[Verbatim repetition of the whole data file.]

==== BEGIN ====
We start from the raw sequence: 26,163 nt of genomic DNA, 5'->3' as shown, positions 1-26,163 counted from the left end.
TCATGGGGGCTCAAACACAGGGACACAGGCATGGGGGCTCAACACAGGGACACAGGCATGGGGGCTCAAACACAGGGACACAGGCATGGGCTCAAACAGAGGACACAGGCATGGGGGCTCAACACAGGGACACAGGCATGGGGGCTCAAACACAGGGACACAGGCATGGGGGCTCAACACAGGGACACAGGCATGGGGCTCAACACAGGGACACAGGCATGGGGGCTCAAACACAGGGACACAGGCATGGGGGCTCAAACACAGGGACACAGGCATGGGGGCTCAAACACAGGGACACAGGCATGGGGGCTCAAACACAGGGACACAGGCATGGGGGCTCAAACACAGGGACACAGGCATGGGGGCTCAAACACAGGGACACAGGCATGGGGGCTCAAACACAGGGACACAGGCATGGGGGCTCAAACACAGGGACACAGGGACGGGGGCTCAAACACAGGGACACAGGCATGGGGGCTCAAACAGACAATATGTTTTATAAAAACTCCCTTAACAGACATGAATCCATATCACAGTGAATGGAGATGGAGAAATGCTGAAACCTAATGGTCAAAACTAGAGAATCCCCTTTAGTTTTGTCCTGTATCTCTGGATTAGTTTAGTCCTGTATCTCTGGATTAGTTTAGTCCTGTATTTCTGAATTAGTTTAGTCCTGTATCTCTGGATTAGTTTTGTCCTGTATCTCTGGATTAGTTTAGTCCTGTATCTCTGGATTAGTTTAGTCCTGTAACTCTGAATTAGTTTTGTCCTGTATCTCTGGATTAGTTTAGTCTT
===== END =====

We start from the raw sequence: 26,163 nt of genomic DNA, 5'->3' as shown, positions 1-26,163 counted from the left end.
TCATGGGGGCTCAAACACAGGGACACAGGCATGGGGGCTCAACACAGGGACACAGGCATGGGGGCTCAAACACAGGGACACAGGCATGGGCTCAAACAGAGGACACAGGCATGGGGGCTCAACACAGGGACACAGGCATGGGGGCTCAAACACAGGGACACAGGCATGGGGGCTCAACACAGGGACACAGGCATGGGGCTCAACACAGGGACACAGGCATGGGGGCTCAAACACAGGGACACAGGCATGGGGGCTCAAACACAGGGACACAGGCATGGGGGCTCAAACACAGGGACACAGGCATGGGGGCTCAAACACAGGGACACAGGCATGGGGGCTCAAACACAGGGACACAGGCATGGGGGCTCAAACACAGGGACACAGGCATGGGGGCTCAAACACAGGGACACAGGCATGGGGGCTCAAACACAGGGACACAGGGACGGGGGCTCAAACACAGGGACACAGGCATGGGGGCTCAAACAGACAATATGTTTTATAAAAACTCCCTTAACAGACATGAATCCATATCACAGTGAATGGAGATGGAGAAATGCTGAAACCTAATGGTCAAAACTAGAGAATCCCCTTTAGTTTTGTCCTGTATCTCTGGATTAGTTTAGTCCTGTATCTCTGGATTAGTTTAGTCCTGTATTTCTGAATTAGTTTAGTCCTGTATCTCTGGATTAGTTTTGTCCTGTATCTCTGGATTAGTTTAGTCCTGTATCTCTGGATTAGTTTAGTCCTGTAACTCTGAATTAGTTTTGTCCTGTATCTCTGGATTAGTTTAGTCTT